Winter storm, Australian Open women’s final, coronavirus vaccine rollout: 5 things to know this weekend
As winter storm moves into Northeast, Texans will see better weather ahead
Entire swaths of the country this weekend will begin to recover from an epic winter blast that shocked Texans, who were subjected to a paralyzing deep freeze along with some snow, and widespread power outages. Frozen-then-bursting water pipes have wreaked havoc on numerous water supplies — including that of America’s fourth largest city, Houston. Mayor Sylvester Turner expects residents will have to boil tap water at least until Sunday or Monday to ensure it’s safe to drink. The region’s customary much warmer weather lies ahead for Texas next week. Meanwhile, another snowstorm will hit portions of the Midwest, Great Lakes and interior Northeast on Sunday and Monday, AccuWeather said.
- ‘Massive failure’: Why are millions of people in Texas still without power?
- They have chronic illnesses. Then, the power went out in Texas. ‘It’s been emotionally exhausting.’
Coronavirus vaccine rollout: Making up ground after shipment delays
UPS and FedEx will be making deliveries across the country Saturday after the power outages and ongoing winter storms affected more than 2,000 COVID-19 vaccination sites, slowing the pace of administering doses. Government vaccine distribution partners “have all faced challenges as workers have been snowed in and unable to get to work to package and ship the vaccines,” said Andy Slavitt, White House senior adviser for COVID-19 response. “We will be able to catch up, but we understand this will mean asking more of people,” Slavitt added. More than a third of U.S. states have reported shipment delays.
- ‘Unethical and unconscionable’: Richer nations getting more COVID-19 vaccines than poorer
- What we’re reading: Do you know what happened this week?Test how well you paid attention to the news with this weekly quiz.
#AusOpen: Naomi Osaka, Jennifer Brady eye year’s first Grand Slam title
Tennis will crown its first Grand Slam singles champion of 2021 when the Australian Open holds the women’s final Saturday in Melbourne (ESPN, 3:30 a.m. ET). Naomi Osaka is seeking her fourth career Grand Slam singles title and second in Melbourne, while rising star Jennifer Brady seeks to win her first and become the second consecutive American woman to win the Australian Open, following Sofia Kenin’s victory last year. Osaka, 23, has been the dominant player on hardcourt for the past few years and is riding a 20-match winning streak after beating seven-time Australian Open champion Serena Williams in the semifinals. Brady, 25, broke through on the Grand Slam stage last year when she reached the U.S. Open semifinals, pushing Osaka to three sets in a highly entertaining and competitive match.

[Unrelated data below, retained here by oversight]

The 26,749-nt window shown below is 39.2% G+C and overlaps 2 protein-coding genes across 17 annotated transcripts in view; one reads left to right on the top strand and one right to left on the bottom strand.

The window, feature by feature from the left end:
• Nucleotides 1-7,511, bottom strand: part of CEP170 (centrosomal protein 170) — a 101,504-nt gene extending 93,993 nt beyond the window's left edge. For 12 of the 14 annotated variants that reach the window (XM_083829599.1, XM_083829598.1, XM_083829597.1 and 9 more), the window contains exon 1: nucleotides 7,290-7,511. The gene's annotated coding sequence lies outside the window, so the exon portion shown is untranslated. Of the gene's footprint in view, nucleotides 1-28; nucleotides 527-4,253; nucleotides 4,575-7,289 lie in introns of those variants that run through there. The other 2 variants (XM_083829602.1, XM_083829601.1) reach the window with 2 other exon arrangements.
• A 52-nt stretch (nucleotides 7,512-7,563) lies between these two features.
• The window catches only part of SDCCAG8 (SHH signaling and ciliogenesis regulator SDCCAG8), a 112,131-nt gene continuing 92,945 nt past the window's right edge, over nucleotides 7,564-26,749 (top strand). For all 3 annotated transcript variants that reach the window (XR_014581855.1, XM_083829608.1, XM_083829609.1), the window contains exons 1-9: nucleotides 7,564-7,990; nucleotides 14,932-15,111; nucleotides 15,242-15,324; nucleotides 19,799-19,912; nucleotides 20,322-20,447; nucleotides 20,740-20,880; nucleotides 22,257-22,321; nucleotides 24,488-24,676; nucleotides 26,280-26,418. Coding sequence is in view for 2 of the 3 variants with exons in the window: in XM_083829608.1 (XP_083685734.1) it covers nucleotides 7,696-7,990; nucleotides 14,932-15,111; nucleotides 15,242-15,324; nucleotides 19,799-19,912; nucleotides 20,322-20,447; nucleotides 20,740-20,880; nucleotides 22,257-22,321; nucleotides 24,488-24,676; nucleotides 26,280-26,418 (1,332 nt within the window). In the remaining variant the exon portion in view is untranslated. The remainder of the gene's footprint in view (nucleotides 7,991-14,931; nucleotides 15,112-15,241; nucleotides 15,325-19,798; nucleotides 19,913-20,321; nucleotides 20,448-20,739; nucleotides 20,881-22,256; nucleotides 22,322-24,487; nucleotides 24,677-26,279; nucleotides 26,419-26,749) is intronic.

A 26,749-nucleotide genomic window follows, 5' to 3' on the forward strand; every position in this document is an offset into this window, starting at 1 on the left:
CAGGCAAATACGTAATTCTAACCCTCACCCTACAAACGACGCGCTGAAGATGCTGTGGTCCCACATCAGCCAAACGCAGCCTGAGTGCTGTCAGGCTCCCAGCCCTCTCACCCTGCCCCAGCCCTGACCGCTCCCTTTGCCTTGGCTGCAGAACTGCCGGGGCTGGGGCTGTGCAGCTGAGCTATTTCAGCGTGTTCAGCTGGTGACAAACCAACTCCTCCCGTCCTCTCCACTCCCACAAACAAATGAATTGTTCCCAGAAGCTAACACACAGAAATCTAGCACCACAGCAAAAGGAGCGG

- USA TODAY’s Dan Wolken: Time is running out for Serena Williams to win Grand Slam No. 24 — and she knows it
US amenable to Iran talks before nuclear deal deadline
Meetings between the United States and Iran over a deal monitoring the Middle East nation’s development of nuclear resources are apparently in the offing, just ahead of a Sunday deadline set by Iran for the U.S. to signal its interest in renewing the deal. The Biden administration said this week it would agree to meet with Iran and other world powers involved in negotiating the 2015 nuclear deal, the first public step toward renewed diplomacy with Tehran after the Trump administration pulled out of the agreement. No meeting has been set yet. The nuclear deal, known as the JCPOA, was negotiated by the U.S. with Iran, China, France, Germany, Russia and the United Kingdom.
- Exclusive: Iran diplomat says ‘window is closing’ for Biden to rejoin nuclear deal
- Iran vows revenge for the assassination of scientist credited with masterminding past covert nuclear weapons program
Dylan and Mia Farrow take part in ‘Allen v. Farrow’
A new four-part HBO project, “Allen v. Farrow,” debuts Sunday ( 9 p.m. ET/PT) which puts the spotlight once more on writer Dylan Farrow’s accusation of sexual assault at the hands of her adoptive father, filmmaker Woody Allen. The docuseries goes beyond rehashing the nearly three-decades-old incident, providing viewers with new evidence including the first look at the long-discussed footage of Dylan, at age 7, recounting the alleged abuse. Ziering says Dylan and Mia weren’t eager to participate in the docuseries — it took one month for a “cautious” Dylan to agree to be interviewed, they said, and 10 months to convince Mia. The four-time Oscar-winning “Annie Hall” director has repeatedly denied Dylan’s allegations that he assaulted her in the summer of 1992 in the attic of Farrow’s Connecticut home.
- ‘My words were wrong’: Spike Lee ‘deeply’ apologizes for supporting ‘friend’ Woody Allen
- ‘What … was I doing?’: Kate Winslet ‘regrets’ working with Woody Allen, Roman Polanski